August 1962

Tonic or Treatment?

Author Affiliations

Departments of Microbiology, Medicine, and Pediatrics University of California Medical Center San Francisco 22

Arch Intern Med. 1962;110(2):141-143. doi:10.1001/archinte.1962.03620200001001

"The patient received antibiotics but failed to respond." How often these words are heard in case presentations! Yet they are as meaningless as the statement "the patient was given 'cardiac' drugs but did not improve." Did the patient receive penicillin, tetracycline, or neomycin? Did the physician prescribe digitalis, quinidine, or a diuretic? Each of these drugs has a specific clinical and pharmacologic effect. Prescribing the wrong antimicrobial drug can be as disastrous as prescribing the wrong "cardiac" drug.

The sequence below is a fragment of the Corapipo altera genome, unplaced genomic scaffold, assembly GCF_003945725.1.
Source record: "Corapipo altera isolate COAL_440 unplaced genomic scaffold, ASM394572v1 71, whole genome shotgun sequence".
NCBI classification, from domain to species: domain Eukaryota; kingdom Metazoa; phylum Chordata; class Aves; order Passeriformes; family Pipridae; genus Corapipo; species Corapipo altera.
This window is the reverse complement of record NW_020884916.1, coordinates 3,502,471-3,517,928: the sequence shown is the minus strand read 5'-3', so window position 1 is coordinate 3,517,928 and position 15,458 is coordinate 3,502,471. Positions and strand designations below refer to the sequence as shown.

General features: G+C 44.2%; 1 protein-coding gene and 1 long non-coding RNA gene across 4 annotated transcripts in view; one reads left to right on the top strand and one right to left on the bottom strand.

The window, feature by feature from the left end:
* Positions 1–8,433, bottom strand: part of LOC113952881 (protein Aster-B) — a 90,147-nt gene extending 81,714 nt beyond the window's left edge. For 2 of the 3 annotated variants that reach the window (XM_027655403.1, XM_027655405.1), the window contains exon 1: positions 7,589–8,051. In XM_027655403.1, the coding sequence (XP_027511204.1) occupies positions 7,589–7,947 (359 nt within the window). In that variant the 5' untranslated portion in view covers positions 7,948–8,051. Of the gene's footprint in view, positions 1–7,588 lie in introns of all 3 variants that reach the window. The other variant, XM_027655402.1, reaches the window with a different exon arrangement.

In perspective the statement "the patient received antibiotics" dates from the time when penicillin was the main available antibiotic. Thus administering an antibiotic usually meant giving penicillin. The specific meaning of "the patient received antibiotics" was lost as more and more different antimicrobial drugs became available and were used on a large scale. Many doctors felt that all these drugs had similar effects because they all acted on microbes. And to many

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